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The Rehabilitation Of Faith

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Sheherazade Maya Haque, worked at the Women's Rehabilitation Centre as a volunteer during the 1971 Liberation War in Bangladesh. The women were pouring into the city for weeks. Some had been raped in their villages, in front of their husbands and fathers, others kidnapped and held in the army barracks for the duration of the war. Maya was tasked with telling these women that their lives would soon return to normal, that they would go home and their families would embrace them as heroes of the war. After all, Bangabandhu had promised to take care of the women; he had even given them a name —Birangona, heroines — and asked their husbands and fathers to welcome them home, as they would their sons. But the children, he had said he didn't want the children of war. But the victims were clear. They did not want to be heroines and to "forgive and forget", as they were ashamed. They wanted their honour and dignity. For many, a possible way of achieving this was to leave for Pakistan with their rapists, the recently released prisoners of war.  The closest Maya experienced this was when she met her brother, Sohail's friend, Piya who appeared one day at their doorstep, only to leave as mysteriously. Soon Maya left Dhaka to work in Rajshahi, a remote village in Bangladesh, as a physician.

Six years later, she returns home to discover changes in the family. Her mother, Rehana is sick with cancer. Her brother, Sohail, who is a war veteran, has transformed into an Islamic fundamentalist. He prays faithfully every day as is evident from the "bruise that blossomed on his forehead, pearly and blue-black", but that is not as worrying as the establishment of Tablighi Jamaat or The Congregation of Islam. Sohail, his wife, Silvi, preach to their followers at home or at the mosque about everything there was to know about being a Muslim. God, men, morality, purdah and sex; the life of the Prophet; his wives, Ayesha and Kahdija and Zaynab; the raising of children. How to be one of the faithful.  Sohail is considered "a holy man". He has converted the roof of his mother's bungalow into a space for his family and followers. It looks as if a shanty town has been established, with only black burkhas hanging on the washing line. He is so absorbed in spreading the message of the Book that he neglects his son, Zaid. When Maya tries discussing it with Sohail, he responds with, "A boy needs to find his way in the world." It was as if "he was laying down the law, she could see that, but he made it appear as if he had no choice, as though there were something natural about the rule he was imposing."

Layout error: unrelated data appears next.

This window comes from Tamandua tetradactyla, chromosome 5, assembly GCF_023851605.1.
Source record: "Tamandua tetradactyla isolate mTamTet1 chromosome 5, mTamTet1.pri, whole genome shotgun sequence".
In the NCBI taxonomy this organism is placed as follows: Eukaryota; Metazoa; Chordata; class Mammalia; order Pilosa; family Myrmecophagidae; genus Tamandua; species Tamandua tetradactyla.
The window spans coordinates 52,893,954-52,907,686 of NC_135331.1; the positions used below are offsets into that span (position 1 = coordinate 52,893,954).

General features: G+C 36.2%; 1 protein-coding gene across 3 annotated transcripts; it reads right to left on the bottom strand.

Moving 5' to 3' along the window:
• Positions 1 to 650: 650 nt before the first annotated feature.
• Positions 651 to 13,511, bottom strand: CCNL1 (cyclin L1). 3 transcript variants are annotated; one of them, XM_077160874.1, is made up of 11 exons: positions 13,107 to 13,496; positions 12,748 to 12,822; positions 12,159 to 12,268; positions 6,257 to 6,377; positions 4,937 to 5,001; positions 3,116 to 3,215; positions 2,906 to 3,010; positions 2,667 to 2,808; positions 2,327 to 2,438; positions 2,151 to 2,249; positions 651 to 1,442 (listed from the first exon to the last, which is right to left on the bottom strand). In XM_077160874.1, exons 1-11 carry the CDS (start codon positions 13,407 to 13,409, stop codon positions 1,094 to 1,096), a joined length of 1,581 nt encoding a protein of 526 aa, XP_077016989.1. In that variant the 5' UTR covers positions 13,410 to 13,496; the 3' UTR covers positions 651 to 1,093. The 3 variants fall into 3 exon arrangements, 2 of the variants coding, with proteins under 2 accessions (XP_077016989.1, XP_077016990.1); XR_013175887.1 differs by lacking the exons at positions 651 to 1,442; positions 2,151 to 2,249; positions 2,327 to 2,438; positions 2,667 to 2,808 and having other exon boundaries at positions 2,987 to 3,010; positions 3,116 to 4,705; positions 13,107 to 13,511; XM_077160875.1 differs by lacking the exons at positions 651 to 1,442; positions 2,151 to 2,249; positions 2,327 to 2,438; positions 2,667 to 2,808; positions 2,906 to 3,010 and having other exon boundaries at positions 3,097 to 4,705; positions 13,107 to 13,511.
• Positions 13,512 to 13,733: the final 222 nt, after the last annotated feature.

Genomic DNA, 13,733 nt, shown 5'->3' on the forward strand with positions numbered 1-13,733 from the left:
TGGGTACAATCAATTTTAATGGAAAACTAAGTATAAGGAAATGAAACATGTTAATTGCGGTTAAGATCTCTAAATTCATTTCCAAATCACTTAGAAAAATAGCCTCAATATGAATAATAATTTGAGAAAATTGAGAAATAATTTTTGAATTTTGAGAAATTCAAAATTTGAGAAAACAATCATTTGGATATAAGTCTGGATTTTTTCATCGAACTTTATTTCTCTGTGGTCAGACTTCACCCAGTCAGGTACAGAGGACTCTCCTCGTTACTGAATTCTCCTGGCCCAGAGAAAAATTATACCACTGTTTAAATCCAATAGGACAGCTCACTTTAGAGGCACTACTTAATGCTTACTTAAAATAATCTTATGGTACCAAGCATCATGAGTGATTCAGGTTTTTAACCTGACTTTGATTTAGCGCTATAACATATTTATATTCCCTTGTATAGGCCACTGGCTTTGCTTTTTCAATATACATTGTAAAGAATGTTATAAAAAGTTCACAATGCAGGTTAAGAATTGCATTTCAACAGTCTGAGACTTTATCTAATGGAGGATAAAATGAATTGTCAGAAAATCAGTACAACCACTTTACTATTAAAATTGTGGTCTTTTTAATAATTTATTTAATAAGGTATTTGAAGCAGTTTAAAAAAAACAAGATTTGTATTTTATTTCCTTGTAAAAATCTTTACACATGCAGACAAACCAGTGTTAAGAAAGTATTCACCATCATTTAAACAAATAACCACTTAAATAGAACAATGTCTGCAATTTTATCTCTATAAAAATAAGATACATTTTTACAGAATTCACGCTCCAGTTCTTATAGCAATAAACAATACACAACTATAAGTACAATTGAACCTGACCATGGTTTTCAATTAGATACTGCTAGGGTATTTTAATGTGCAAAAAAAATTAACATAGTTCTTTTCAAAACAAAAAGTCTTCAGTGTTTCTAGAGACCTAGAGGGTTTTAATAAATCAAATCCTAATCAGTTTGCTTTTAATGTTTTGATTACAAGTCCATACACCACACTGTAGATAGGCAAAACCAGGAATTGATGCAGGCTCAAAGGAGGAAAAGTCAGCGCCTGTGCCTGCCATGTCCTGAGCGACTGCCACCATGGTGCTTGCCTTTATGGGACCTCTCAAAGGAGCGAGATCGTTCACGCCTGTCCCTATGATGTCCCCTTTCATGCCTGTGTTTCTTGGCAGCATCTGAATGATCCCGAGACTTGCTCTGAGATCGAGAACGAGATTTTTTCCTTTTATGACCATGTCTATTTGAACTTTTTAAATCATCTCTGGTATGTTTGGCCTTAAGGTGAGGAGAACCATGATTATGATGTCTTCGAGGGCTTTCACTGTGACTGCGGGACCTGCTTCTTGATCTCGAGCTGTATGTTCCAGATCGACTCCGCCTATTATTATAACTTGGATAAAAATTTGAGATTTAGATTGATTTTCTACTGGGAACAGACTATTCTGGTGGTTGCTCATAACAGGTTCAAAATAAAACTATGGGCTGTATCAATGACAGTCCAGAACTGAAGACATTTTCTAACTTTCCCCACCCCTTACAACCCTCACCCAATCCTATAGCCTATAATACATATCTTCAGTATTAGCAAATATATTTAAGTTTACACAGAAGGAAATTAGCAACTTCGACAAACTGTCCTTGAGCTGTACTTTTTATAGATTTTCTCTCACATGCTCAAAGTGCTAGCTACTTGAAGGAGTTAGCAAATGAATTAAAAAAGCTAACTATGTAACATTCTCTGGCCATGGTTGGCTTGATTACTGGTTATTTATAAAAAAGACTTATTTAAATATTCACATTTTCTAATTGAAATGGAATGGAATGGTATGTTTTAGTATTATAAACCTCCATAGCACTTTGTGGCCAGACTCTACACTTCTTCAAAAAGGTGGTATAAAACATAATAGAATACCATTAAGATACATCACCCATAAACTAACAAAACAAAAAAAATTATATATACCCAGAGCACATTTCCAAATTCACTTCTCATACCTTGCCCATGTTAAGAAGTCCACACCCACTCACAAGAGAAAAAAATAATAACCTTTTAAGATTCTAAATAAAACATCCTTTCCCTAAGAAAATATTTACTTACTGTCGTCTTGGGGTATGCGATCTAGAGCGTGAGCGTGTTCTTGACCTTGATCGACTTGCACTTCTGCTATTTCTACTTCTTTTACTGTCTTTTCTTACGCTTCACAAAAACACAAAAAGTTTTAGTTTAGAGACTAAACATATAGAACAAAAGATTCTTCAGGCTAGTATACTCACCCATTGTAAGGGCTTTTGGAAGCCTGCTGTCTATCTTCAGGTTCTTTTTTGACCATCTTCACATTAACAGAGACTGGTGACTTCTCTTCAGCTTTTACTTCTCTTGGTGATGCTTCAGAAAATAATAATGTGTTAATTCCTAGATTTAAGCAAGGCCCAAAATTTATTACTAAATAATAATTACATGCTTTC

The narrator, Sheherazade Maya, like her literary namesake, the Persian queen and storyteller, tells a riveting tale. The structure of her stories in the novel is as deceptively simple as in the  Arabian Nights. Yet at the same time the framework of the novel, interspersing the present with flashbacks to the past, reflects the disturbing and fractured content of the story and at times, the moods of Maya.

The Good Muslim is historical fiction at its best. Tahmima Anam raises questions by tactfully and beautifully showing how a family has to navigate and make their tough choices in the aftermath of a war; a period in which a society recovering from conflict is most fragile. Playing on the title, the author paints different shades of Islam, leaving the reader with the big question, so who exactly is the good Muslim? Is it the holy man, Sohail or the mother, Jahanara Imam, popularly known as Shaheed Janani, who had lost her son in the war and written about it in Mother of Martyrs, or Lieutenant Sarkar who edits a newspaper, or the many killed and wounded in the war, or the Dictator who continues to say Allah between every word. The common thread yoking these disparate individuals is that they all latch on to the same words of "the Book".

In this tightly written, fast paced story, Tahmima Anam has also managed to sensitively tackle several aspects related to conflicts that have a significant impact on a society recovering and trying to rebuild itself in the wake of turmoil. For instance, the lack of basic medical facilities; the devastating effect of war upon women, especially the horrendous manner in which they are raped repeatedly and then abandoned; the first peacemakers are inevitably the women, usually the mothers and finally, the growing influence of religious preachers. The conclusion of The Good Muslim seems as if the loose ends have been hastily tied up. Yet it is a moving account of the impact that the 1971 war had on modern Bangladesh.
 
Jaya Bhattacharji Rose is a publishing consultant editor